The book by Brad Stone is possibly the best competitive profile I have seen on a given company. When I was a consultant, I conducted many benchmarks and industry analyses. I would have loved to get insight in that type of format: deeply researched, storylined, and well written.

It is hard to judge whether everything reported about Amazon between 2010 and 2020 is accurate. Who knows? Though, Brad sounds well informed, maintains a balanced position, and the stories are believable. Obviously, reality is always multi-faceted. But while we may not get the truth, we can definitely get insight. This is good enough.

For anyone in ecommerce, competing with Amazon or not, the author provides a detailed account of the peripeties Amazon went through across the decade. A lot can be learnt as parallel situations tend to create similar debates. Whatever decision one will eventually take, looking at what Amazon did does shed some light.

Chapters are well organized and all cover one interesting topic at a time. Here are some insights I decided to keep. Voluntarily, they do not follow the book table of content. This can easily be obtained elsewhere. Have a look at that table of content and see if a particular chapter is relevant for you.

Thus, the bullets below should be considered as an alternative table of content rather than advisable business practice. Behind each point, Brad Stone has some valuable paragraphs that offer interesting experience as to how Amazon or Jeff Bezos dealt with this issue. Sometimes they strived, sometimes they struggled. What will you do?

Enjoy the read!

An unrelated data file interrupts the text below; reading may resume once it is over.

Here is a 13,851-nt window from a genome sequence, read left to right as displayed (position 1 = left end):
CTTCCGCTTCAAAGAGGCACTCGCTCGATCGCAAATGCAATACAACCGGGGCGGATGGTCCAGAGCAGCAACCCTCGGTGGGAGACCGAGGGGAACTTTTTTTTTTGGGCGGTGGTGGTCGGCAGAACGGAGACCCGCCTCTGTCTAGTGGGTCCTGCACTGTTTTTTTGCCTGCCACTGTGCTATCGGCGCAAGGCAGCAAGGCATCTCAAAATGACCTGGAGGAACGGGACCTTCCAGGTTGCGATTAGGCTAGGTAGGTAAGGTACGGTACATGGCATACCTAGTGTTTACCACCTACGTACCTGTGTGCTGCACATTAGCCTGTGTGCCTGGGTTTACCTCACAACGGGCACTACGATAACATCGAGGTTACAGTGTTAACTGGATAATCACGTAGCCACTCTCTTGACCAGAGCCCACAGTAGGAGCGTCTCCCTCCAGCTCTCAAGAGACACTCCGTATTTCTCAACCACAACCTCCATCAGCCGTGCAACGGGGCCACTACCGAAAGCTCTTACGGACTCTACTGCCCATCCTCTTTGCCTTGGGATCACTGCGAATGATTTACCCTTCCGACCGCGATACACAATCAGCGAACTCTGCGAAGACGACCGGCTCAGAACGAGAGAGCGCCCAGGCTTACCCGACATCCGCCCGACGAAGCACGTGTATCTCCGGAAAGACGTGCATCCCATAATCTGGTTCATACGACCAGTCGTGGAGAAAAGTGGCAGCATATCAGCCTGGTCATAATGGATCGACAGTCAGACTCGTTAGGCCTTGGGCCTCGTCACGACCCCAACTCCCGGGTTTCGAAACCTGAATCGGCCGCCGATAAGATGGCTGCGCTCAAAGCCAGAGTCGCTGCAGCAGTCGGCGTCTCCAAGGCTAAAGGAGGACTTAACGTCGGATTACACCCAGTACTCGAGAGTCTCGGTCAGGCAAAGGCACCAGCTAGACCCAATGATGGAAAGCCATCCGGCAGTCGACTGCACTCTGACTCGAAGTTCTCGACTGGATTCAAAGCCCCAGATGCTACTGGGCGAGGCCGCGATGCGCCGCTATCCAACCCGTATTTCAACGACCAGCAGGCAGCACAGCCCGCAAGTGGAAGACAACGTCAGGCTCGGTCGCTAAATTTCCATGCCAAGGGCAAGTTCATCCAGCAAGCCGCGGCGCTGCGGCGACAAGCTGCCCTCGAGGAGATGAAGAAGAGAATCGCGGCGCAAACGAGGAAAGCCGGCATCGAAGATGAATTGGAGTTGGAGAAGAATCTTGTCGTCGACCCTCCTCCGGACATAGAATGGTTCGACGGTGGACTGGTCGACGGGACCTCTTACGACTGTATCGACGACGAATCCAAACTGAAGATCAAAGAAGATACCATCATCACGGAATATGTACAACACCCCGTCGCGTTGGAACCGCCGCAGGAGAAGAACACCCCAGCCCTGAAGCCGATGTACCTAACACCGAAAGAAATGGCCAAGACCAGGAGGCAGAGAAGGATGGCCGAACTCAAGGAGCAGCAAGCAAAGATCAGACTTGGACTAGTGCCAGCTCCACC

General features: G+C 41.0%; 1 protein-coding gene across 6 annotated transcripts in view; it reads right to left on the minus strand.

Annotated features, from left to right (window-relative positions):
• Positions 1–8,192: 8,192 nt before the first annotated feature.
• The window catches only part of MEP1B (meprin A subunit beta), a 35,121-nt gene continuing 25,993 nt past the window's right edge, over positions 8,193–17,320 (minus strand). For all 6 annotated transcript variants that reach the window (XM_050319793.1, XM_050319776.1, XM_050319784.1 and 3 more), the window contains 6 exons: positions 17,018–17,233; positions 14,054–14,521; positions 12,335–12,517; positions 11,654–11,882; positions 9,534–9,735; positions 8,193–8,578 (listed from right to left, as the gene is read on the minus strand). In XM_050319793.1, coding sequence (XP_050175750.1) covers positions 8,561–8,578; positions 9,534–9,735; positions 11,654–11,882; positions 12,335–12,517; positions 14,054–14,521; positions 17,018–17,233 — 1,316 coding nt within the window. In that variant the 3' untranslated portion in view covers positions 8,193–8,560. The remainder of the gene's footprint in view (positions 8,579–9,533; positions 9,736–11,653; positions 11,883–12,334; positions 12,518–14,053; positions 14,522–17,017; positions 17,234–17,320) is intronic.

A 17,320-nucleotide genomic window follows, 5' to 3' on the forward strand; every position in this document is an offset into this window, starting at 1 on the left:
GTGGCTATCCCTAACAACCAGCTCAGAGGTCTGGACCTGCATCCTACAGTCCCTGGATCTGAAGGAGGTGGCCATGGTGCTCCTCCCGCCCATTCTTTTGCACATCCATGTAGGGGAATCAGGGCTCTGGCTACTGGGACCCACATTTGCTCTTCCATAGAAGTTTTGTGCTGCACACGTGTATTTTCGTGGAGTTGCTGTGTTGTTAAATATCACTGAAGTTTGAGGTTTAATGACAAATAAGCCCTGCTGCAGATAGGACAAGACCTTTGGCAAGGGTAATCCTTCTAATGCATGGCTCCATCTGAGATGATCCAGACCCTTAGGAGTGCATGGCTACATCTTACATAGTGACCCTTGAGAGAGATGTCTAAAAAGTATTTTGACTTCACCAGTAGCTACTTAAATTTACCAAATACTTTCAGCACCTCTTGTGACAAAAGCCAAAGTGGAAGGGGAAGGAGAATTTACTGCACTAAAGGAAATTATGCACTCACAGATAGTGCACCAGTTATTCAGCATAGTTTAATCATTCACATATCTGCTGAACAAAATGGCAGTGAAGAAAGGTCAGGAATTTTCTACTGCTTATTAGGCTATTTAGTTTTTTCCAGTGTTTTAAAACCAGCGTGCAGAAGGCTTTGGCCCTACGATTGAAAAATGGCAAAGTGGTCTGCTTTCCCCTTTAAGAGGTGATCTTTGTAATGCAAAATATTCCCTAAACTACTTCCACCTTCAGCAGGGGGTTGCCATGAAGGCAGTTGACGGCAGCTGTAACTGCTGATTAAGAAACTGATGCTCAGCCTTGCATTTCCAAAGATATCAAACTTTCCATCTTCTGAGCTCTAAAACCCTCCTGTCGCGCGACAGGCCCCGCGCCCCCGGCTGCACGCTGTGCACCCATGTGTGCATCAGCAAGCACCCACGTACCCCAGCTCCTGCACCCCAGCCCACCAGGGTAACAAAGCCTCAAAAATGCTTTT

Take a long-term view to innovation

Build everything to be sold externally. Every internal support service should be thought to be marketed to external clients as a service to other companies.

Accept successes come along failures. Alexa Echo was created along with many other ideas that were unsuccessful, including the Kindle Fire but also one cow burger

Accept hard innovation is hard to make happen. Amazon Go took a lot of energy, money, and smart people to release. It actually is a very hard technical feat.

Be willing to invest if you want to go into grocery. It is a local business with different rules. Amazon took many years and attempts to get where it is today.

Be ready to lose money for a long time. Jeff Bezos is reported to be flexible about losing money for up to ten years. He wants profitability after that period, though.

Maintain a great customer experience

Respect individual clients’ choices. Trash is in the eye of the beholder. If people want to buy cheap quality products from abroad, you somehow have to sell this.

Ensure advertising keeps customer experience intact. Enforce tight control on what is displayed on the site and prefer sponsored link over communication.

Launch private labels on simple products. Amazon sold by themselves through Amazon basics everything that was profitable and straightforward to produce.

Manage suppliers

Be ready for harsh discussions. Amazon’s choice, Amazon’s basics, counterfeits…. Many topics infuriated Amazon partners over the years.

Learn Chinese. In 2016, over 50% of the top 10,000 sellers on Amazon were Chinese. Do what you have to in order to deal with this reality.

Manage counterfeits and stings. Amazon had a hard time enforcing controls on their third-party vendors. It infuriated many brands until they got things better.

Ensure good quality products on the marketplace. Amazon built a quality department after several scandals in 2015. It was hard to get things right.

Manage human resources

Define a strong culture. Amazon is a tough meritocracy including forced rankings and long hours. People fit or don’t fit. [One may or may not like it…]

Keep employees motivated. Rich colleagues are not a blessing. Ensure people don’t stay for the wrong reasons as they are too comfortable.